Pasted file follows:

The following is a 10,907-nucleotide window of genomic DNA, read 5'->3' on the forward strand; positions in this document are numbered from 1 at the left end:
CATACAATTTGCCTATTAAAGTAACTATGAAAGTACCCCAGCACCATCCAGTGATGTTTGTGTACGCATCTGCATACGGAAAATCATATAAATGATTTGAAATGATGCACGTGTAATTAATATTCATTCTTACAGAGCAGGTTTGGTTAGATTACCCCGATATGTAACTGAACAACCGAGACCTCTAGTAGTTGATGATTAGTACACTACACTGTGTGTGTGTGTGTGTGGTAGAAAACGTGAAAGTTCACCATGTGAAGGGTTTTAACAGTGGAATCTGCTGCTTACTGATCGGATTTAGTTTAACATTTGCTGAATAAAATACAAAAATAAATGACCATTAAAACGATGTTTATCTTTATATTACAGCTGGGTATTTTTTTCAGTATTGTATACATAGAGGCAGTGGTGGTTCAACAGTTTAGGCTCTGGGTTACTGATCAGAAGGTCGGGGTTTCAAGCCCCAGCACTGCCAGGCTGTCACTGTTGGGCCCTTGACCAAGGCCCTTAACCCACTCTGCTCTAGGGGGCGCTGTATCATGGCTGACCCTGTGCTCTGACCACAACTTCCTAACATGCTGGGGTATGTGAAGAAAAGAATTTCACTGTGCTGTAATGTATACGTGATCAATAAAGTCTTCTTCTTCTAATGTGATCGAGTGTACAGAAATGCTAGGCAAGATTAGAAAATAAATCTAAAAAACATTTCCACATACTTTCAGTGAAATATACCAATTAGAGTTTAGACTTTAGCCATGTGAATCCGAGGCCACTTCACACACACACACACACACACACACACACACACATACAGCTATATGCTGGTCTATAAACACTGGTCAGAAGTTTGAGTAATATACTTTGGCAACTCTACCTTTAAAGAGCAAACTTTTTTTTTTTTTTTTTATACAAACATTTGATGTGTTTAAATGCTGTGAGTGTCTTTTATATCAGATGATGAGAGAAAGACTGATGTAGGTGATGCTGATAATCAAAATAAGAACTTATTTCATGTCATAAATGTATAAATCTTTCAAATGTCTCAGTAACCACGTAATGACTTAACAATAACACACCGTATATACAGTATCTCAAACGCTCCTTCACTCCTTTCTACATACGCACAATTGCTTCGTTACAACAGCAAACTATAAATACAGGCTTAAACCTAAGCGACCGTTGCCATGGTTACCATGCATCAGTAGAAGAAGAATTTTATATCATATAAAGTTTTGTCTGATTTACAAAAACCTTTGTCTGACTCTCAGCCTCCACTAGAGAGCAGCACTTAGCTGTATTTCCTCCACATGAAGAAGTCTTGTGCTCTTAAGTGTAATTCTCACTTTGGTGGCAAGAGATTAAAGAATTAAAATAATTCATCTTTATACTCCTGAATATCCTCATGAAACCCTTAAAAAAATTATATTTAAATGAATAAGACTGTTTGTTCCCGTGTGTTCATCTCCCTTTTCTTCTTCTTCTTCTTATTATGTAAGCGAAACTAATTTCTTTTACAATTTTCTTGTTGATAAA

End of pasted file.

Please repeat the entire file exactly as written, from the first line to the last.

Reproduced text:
The following is a 10,907-nucleotide window of genomic DNA, read 5'->3' on the forward strand; positions in this document are numbered from 1 at the left end:
CATACAATTTGCCTATTAAAGTAACTATGAAAGTACCCCAGCACCATCCAGTGATGTTTGTGTACGCATCTGCATACGGAAAATCATATAAATGATTTGAAATGATGCACGTGTAATTAATATTCATTCTTACAGAGCAGGTTTGGTTAGATTACCCCGATATGTAACTGAACAACCGAGACCTCTAGTAGTTGATGATTAGTACACTACACTGTGTGTGTGTGTGTGTGGTAGAAAACGTGAAAGTTCACCATGTGAAGGGTTTTAACAGTGGAATCTGCTGCTTACTGATCGGATTTAGTTTAACATTTGCTGAATAAAATACAAAAATAAATGACCATTAAAACGATGTTTATCTTTATATTACAGCTGGGTATTTTTTTCAGTATTGTATACATAGAGGCAGTGGTGGTTCAACAGTTTAGGCTCTGGGTTACTGATCAGAAGGTCGGGGTTTCAAGCCCCAGCACTGCCAGGCTGTCACTGTTGGGCCCTTGACCAAGGCCCTTAACCCACTCTGCTCTAGGGGGCGCTGTATCATGGCTGACCCTGTGCTCTGACCACAACTTCCTAACATGCTGGGGTATGTGAAGAAAAGAATTTCACTGTGCTGTAATGTATACGTGATCAATAAAGTCTTCTTCTTCTAATGTGATCGAGTGTACAGAAATGCTAGGCAAGATTAGAAAATAAATCTAAAAAACATTTCCACATACTTTCAGTGAAATATACCAATTAGAGTTTAGACTTTAGCCATGTGAATCCGAGGCCACTTCACACACACACACACACACACACACACACACACATACAGCTATATGCTGGTCTATAAACACTGGTCAGAAGTTTGAGTAATATACTTTGGCAACTCTACCTTTAAAGAGCAAACTTTTTTTTTTTTTTTTTATACAAACATTTGATGTGTTTAAATGCTGTGAGTGTCTTTTATATCAGATGATGAGAGAAAGACTGATGTAGGTGATGCTGATAATCAAAATAAGAACTTATTTCATGTCATAAATGTATAAATCTTTCAAATGTCTCAGTAACCACGTAATGACTTAACAATAACACACCGTATATACAGTATCTCAAACGCTCCTTCACTCCTTTCTACATACGCACAATTGCTTCGTTACAACAGCAAACTATAAATACAGGCTTAAACCTAAGCGACCGTTGCCATGGTTACCATGCATCAGTAGAAGAAGAATTTTATATCATATAAAGTTTTGTCTGATTTACAAAAACCTTTGTCTGACTCTCAGCCTCCACTAGAGAGCAGCACTTAGCTGTATTTCCTCCACATGAAGAAGTCTTGTGCTCTTAAGTGTAATTCTCACTTTGGTGGCAAGAGATTAAAGAATTAAAATAATTCATCTTTATACTCCTGAATATCCTCATGAAACCCTTAAAAAAATTATATTTAAATGAATAAGACTGTTTGTTCCCGTGTGTTCATCTCCCTTTTCTTCTTCTTCTTCTTATTATGTAAGCGAAACTAATTTCTTTTACAATTTTCTTGTTGATAAA